The next step is full on bombardment – first vomiting and dropping feces on your head, followed by a targeted swoop with talons bared – aiming for the back of your head.
The best way to avoid the full brunt of a seagull attack is to keep your ears and eyes open for warning signs. If you do happen to miss the mark and step into an attack, then be sure to duck and cover your head.
Gulls are smart, sassy and won’t be steered away easily. People feeding gulls is the number one reason they stick around. Wherever you go on a summer weekend jaunt, you are sure to see people throwing down food for the birds.
One of the first things that needs to be done in the battle against the birds is to try and remove the food source from near your building or property. Proper disposal techniques such as lids on bins and clearing away litter is the start to cutting back on the problem right outside your home. Also, be sure to avoid putting out your bin bags in advance. You may find that the next morning, a gaggle of gulls has torn your rubbish bags apart and spread your trash across the road while searching for food. Not a good way to start the day.
Killing gulls outside of a government approved cull is illegal, so you can forget about poisons and pistols. To deter the gulls from setting up their latest nest on your roof you can consider spikes, wires and nets. Much like pigeon spikes, this doesn’t give the gulls an easy landing meaning that they are more likely to shop around elsewhere for a prime piece of real estate.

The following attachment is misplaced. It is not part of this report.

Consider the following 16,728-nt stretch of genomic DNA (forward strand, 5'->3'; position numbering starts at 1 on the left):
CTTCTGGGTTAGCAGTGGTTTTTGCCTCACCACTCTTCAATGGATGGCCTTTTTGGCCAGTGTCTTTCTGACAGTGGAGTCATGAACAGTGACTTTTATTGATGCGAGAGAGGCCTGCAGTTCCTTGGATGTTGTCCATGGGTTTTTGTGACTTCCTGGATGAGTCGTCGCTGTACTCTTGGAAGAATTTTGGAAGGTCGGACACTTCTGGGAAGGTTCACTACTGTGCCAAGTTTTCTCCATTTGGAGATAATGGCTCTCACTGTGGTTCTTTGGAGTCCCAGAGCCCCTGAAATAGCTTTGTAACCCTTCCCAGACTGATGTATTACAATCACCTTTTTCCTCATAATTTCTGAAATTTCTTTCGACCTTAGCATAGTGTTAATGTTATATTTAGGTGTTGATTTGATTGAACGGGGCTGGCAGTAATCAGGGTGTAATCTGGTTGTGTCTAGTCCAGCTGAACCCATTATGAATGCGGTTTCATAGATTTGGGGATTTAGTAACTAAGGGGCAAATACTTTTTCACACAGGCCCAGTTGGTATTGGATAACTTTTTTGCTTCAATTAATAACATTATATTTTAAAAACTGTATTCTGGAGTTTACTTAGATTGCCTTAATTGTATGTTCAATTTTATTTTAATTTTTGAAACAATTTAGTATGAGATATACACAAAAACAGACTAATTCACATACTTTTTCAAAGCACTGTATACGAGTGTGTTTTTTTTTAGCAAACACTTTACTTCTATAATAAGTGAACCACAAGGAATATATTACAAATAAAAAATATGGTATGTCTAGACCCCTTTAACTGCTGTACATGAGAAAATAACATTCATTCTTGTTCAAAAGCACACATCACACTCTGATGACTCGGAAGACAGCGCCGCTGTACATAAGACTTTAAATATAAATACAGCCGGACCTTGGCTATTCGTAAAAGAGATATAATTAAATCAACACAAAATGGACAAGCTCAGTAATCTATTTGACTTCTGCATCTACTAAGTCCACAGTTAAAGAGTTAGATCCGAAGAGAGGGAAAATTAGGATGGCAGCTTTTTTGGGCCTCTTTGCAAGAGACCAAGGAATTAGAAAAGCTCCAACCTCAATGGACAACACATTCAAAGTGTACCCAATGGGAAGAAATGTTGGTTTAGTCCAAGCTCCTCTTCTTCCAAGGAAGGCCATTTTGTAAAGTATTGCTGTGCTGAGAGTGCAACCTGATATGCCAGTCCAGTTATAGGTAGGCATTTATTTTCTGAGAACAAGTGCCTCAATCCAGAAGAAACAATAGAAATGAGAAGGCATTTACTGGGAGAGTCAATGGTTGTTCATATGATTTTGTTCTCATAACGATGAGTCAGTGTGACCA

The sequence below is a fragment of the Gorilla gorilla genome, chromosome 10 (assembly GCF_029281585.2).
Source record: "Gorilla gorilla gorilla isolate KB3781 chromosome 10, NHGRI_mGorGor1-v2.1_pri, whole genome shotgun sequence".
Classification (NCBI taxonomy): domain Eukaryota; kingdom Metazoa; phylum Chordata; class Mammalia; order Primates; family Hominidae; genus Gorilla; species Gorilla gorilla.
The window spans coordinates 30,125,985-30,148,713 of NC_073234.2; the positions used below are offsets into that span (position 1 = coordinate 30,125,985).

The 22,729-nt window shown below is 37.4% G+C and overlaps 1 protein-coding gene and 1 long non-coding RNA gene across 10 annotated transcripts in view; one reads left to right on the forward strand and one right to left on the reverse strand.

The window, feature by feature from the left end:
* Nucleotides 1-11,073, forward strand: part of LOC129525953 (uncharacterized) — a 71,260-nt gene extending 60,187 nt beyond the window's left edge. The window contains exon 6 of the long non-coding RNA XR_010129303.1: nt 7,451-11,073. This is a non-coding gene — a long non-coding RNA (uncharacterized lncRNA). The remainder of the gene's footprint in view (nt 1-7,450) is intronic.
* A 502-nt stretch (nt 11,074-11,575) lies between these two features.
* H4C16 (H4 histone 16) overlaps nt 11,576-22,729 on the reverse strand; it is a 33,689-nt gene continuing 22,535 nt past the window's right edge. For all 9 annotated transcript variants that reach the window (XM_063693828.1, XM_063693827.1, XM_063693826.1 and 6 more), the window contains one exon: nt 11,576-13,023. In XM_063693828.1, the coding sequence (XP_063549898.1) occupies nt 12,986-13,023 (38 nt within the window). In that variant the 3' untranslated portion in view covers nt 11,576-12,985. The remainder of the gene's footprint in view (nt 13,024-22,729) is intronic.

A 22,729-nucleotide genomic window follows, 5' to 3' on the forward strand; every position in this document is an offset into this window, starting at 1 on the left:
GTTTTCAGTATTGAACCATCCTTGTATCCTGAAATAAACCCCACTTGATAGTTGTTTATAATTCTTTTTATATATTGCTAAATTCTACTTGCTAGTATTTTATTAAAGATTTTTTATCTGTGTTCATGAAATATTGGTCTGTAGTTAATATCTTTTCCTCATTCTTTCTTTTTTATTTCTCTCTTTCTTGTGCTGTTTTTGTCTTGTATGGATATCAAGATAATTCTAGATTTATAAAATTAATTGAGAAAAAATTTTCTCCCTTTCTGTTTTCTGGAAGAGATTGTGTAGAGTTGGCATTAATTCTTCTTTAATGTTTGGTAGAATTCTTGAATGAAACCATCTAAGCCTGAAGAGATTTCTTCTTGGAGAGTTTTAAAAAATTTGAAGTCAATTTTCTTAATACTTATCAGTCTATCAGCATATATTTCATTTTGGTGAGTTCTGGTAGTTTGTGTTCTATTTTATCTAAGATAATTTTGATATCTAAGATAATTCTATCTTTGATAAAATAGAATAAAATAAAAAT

Nets and wires work very much in the same way. The method of choosing wires and nets is humane, cheap and can be effective – but if you already have a nesting problem it is more a future deterrent than a current problem solver.
Having netting or spikes around or covering your chimney is one of the most important aspects as this is a favored place for gulls to nest.
You can also invest in something called a mechanical spider, which in short is a mechanical spinning device with long wires that also deters the birds from settling down and nesting.
Seagulls and most birds have a different style of eyesight to our own. Apparently by using reflective material, streamers, mirrors and shiny tape you can baffle the birds into thinking your ledge or rooftop is covered in flames. Strobe lights are another feature that gulls cannot stand, however homeowners may find adorning their beloved property in pieces of mirrored tat and strobe lighting far from a suitable solution.
Aside from shiny material, it is also rumored that gulls aren’t fond of scary owl-like faces. Many people invest in wooden owl statues or even draw an owl face onto a balloon to keep gulls at bay. These are called ‘terror eyes’ and are a simple and very low budget choice for keeping the birds away.